Ray of hope as focus shifts to key issues for 2017 chief executive election
Mike Rowse says focus on nominating committeeis cause for optimism
Like shafts of sunlight bursting through the clouds at the end of a storm, some of the recent proposals for reform of the chief executive election arrangements bring both light and joy. No wonder Chief Secretary Carrie Lam Cheng Yuet-ngor is "cautiously optimistic". So am I.
The reason these ideas generate pleasure is not because of the detail, which in some cases is pretty excruciating. But, rather, because they focus on the only two issues that really matter: the representativeness of the nominating committee and the threshold for nomination.
All the talk of other means of nomination is a waste of time and energy. The Basic Law is pretty clear when it says candidates must be put forward by a "broadly representative" nominating committee. The problem is that the Election Committee - which we are enjoined to take as a starting point - is chronically unrepresentative and its structure is very complicated.
The simplest thing would be to make the existing 70 members of the Legislative Council the nominating committee. They are all elected, are broadly representative and will already be in position. If we make chief executive candidates secure a minimum of 10 signatures, then we are likely to end up with three or four runners.
If no candidate secures more than 50 per cent of the votes in the subsequent election by universal suffrage, then the top two can compete in a run-off.
The second best plan might be to take the 70 Legco members and add the 500-odd elected district councillors to make a total of about 600. Once again, they are all elected, they are broadly representative and, by 2017, we will know who they all are. Moreover, in the next cycle of elections, voters will know about this new responsibility being thrust on their shoulders. The thresholds will need to be adjusted, but again we can expect three or four candidates.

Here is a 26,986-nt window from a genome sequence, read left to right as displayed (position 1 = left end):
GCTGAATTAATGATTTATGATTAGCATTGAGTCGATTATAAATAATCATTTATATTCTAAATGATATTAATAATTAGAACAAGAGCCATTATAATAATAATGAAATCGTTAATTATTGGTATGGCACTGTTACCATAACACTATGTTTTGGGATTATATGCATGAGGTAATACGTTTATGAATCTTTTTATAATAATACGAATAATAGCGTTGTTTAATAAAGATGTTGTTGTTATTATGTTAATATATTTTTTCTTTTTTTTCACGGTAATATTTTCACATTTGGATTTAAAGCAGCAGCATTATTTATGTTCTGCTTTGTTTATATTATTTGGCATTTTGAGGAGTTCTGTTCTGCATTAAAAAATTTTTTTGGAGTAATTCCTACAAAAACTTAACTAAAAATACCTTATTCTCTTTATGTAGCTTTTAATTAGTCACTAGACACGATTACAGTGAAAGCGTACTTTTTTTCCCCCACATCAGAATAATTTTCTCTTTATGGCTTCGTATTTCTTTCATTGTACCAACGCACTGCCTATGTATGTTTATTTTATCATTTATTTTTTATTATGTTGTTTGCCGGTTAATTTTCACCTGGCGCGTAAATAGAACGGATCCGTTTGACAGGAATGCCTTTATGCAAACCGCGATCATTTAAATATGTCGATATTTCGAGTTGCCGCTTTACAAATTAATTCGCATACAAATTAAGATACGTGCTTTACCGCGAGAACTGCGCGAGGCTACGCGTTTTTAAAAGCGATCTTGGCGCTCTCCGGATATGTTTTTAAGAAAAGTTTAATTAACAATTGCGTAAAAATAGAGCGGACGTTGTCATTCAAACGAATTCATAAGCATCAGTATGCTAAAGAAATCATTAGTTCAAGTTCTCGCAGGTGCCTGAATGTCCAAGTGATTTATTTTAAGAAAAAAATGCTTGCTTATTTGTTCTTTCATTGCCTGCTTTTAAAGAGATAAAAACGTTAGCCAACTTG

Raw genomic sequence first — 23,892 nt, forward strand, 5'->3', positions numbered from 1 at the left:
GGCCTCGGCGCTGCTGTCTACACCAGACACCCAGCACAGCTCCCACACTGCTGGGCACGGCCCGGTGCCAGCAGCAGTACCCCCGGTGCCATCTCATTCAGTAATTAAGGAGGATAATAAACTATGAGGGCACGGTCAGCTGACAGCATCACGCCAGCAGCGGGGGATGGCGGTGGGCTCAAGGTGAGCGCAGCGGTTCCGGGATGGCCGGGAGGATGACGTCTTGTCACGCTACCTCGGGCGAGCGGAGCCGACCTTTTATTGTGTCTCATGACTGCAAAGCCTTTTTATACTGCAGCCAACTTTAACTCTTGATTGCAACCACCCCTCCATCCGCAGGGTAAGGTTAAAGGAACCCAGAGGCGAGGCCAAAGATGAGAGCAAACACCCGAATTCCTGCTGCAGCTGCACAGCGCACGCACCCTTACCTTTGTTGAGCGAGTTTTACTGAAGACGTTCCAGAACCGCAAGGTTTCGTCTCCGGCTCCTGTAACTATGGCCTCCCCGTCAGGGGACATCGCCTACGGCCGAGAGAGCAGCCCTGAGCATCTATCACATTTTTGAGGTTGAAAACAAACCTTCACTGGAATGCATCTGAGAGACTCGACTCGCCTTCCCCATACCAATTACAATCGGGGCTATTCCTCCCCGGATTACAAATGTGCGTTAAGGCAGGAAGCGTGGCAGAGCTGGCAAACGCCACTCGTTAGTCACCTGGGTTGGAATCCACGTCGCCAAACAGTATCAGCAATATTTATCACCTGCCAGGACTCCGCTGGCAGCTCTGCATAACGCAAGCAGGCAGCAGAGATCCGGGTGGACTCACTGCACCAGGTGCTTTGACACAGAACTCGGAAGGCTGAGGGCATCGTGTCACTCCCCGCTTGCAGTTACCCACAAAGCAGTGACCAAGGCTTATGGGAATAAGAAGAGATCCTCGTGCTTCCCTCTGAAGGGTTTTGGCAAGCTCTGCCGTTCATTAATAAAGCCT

Third best, and we really are scraping the bottom of the barrel here, would be to accept much of the present Election Committee as a basis, but then add sufficient numbers of representative members to paper over its inadequacies.
Given that politics is the art of the possible, maybe this is the sort of compromise we will end up with.
Then we come to the threshold. It would be absurd to expect every candidate to receive support from a majority of the members of the nominating committee. Such a system would in effect mean the committee was still to all intents and purposes the Election Committee. The result would be one proper candidate plus one or more straw men put up so they could be defeated.
The proposal - to give each member of the committee three votes - is even more ridiculous. That would only work if the committee remains as unrepresentative as it is now.
If the nominating committee has its present degree of representativeness, that is, very slight, then the threshold will have to stay at its present low level of around one-eighth. The more reform we get on composition, the more scope there might be for raising the threshold to a higher figure, say 20-25 per cent.
The bottom line here is that if we stick with an unrepresentative nominating committee and move to a threshold of 50 per cent, then the election will fail in its main purpose of giving the next chief executive the legitimacy and mandate he needs to govern Hong Kong. Meanwhile, Central will be occupied.
But if we make some sensible reforms to the composition and maintain a reasonable threshold, then universal suffrage will work its magic. And we can all go hiking instead.
It is up to our political leaders, both here and in Beijing, to give us a political system that makes us feel good.
Mike Rowse is managing director of Stanton Chase International and an adjunct professor at the Chinese University of Hong Kong. email@example.com